Bartleby is a sweet, lovable baby who is soon walking, jumping, and making noises, but his parents and big sister are concerned that he has not spoken a single word. They try many ways to coax him to speak; even Ludwig the dog tries a "Woof!" Bartleby, though, simply smiles and remains silent. On his third birthday, the family prepares a full performance in vain. Grandpa Huddle declares that Bartleby will speak when he has something to say. Then Grandpa takes him out on the porch swing, remaining quiet until it is time for the birthday cake. Bartleby blows out the candles and says one word: "Listen." They all are finally quiet and do, hearing the sounds of the world around them. Then Bartleby adds, "Good cake!" Hawkes introduces his characters on the jacket, all performing with open mouths except our hero, tight-lipped, listening. A nervous black line creates both characters and settings, and even occasional sound effects. Color used naturalistically adds interest. The many vignettes showing Bartleby growing up just fine, however silently, build to the ultimate vocalization. Along with the humor of the story, there is a lesson on leaving kids to grow at their own speed. Reviewer: Ken Marantz and Sylvia Marantz
School Library Journal
K-Gr 1—Like most toddlers, Bartleby enjoys playing patty-cake, crawling, and jumping. But he doesn't say a single word. His mother sings loudly in pig Latin, his father plays the cello at bedtime, and his sister shrieks as she tap dances around him. Still, he doesn't talk. On his third birthday, after he enjoys sitting quietly on the porch swing with Grampy as they listen to and enjoy nature together, things change. Finally, Bartleby has something to say. Hawkes's energetic illustrations will elicit smiles, especially at the notable resemblance between Bartleby's ears and his grandfather's. The characters' expressive eyes, including the dog's, add to the humor. Youngsters will wait with great anticipation for the hilarious conclusion and ask for repeated readings.—Blair Christolon, Prince William Public Library System, Manassas, VA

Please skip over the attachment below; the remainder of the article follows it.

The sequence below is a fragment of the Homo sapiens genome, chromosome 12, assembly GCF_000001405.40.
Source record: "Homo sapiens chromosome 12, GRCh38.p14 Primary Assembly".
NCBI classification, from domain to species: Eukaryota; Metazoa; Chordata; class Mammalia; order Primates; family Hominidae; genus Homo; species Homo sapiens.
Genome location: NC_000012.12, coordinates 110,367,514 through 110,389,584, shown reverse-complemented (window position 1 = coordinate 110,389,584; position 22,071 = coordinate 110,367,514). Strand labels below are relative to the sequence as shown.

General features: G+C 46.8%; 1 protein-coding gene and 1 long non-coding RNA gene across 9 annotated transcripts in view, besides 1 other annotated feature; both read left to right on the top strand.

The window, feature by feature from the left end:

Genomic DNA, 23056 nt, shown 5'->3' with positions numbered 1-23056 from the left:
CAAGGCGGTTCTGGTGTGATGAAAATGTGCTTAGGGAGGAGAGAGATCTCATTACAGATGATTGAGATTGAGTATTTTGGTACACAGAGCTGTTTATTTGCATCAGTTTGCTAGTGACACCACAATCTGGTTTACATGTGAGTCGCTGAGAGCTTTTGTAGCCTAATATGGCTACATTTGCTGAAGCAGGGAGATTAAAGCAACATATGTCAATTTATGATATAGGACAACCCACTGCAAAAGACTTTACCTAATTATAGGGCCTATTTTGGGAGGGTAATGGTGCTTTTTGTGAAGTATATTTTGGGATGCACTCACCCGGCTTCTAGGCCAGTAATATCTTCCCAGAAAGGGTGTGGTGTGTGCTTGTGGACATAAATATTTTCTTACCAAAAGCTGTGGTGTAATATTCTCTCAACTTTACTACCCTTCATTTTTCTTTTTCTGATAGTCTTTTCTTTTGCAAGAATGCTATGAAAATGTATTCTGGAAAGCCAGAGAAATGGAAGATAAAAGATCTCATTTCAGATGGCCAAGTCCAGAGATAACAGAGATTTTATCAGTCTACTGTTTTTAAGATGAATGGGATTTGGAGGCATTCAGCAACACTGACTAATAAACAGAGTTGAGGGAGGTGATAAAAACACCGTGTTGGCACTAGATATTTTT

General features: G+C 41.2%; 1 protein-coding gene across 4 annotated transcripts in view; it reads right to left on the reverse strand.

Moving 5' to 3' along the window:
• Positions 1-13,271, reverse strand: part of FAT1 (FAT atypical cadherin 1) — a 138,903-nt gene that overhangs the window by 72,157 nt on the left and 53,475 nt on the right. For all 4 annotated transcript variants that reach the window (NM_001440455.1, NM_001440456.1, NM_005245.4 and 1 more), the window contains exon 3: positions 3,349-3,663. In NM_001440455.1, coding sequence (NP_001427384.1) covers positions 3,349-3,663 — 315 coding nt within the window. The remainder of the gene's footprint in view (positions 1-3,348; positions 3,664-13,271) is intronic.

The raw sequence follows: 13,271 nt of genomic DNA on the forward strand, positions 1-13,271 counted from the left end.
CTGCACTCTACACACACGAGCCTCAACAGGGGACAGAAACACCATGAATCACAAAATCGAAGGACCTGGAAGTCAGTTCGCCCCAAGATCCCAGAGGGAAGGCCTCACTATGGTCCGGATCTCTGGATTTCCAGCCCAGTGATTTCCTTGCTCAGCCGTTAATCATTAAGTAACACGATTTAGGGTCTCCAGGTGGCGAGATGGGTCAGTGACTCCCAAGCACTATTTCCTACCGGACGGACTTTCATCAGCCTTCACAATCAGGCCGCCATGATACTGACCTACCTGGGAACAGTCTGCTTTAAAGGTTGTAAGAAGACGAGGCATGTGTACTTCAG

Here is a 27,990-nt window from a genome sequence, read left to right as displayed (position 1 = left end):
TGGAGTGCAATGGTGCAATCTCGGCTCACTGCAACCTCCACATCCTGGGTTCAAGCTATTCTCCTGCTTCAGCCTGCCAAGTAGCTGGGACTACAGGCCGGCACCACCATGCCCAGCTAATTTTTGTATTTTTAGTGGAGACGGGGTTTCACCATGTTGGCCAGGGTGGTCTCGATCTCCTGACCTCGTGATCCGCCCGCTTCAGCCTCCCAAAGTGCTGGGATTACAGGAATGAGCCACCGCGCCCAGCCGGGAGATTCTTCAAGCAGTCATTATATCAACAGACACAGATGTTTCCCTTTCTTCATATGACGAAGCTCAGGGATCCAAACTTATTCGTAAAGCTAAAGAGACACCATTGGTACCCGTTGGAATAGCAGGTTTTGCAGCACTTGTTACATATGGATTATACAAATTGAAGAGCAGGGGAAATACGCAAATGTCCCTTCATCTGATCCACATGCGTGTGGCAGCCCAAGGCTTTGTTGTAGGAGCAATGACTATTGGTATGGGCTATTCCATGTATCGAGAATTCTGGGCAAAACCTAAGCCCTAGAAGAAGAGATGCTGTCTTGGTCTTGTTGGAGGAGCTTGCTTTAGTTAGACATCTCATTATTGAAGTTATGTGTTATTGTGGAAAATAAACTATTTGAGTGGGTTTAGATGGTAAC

Kirkus Reviews
Wee toddler Bartleby is almost as inscrutable as his Melvillean namesake, though a sight more cooperative. He gurgles and coos, chortles and clucks-he just doesn't speak. The distress of the rest of the Huddle family is cacophonous: Mama sings opera, Papa plays the cello, big sister Isadora tap-dances and even poodle Ludwig barks-all complete with loud-looking sound effects-hoping to inspire the jug-eared boy to join in the family conversation. He smiles and says not a word, though, till his third birthday, when his equally jug-eared Grampy takes Bartleby out to the porch for some mutual quiet time. When the boy blows out the candles on his cake, he speaks his wish: "Listen." Hawkes accompanies Cruise's gently pointed text with characteristically comic line-and-color cartoons, varying vignettes with full- and double-page spreads that focus readers' attention exactly where it needs to be, modulating noise and silence through artful pacing. A sweetly underscored paean to the beauty of quiet. (Picture book. 5-8)

Product Details

ISBN-13:
9780374305147
Publisher:
Farrar, Straus and Giroux
Publication date:
08/04/2009
Pages:
32
Product dimensions:
10.28(w) x 10.28(h) x 0.38(d)
Age Range:
4 - 8 Years

Meet the Author

ROBIN CRUISE’s noteworthy books include Little Mamá Forgets, a Booklist Editors’ Choice. She lives in Kirkland, Washington. KEVIN HAWKES’s many award-winning picture books include Granite Baby by Lynne Bertrand, selected a Booklist Editors’ Choice and a Kirkus Reviews Best Children’s Book. He lives in Gorham, Maine.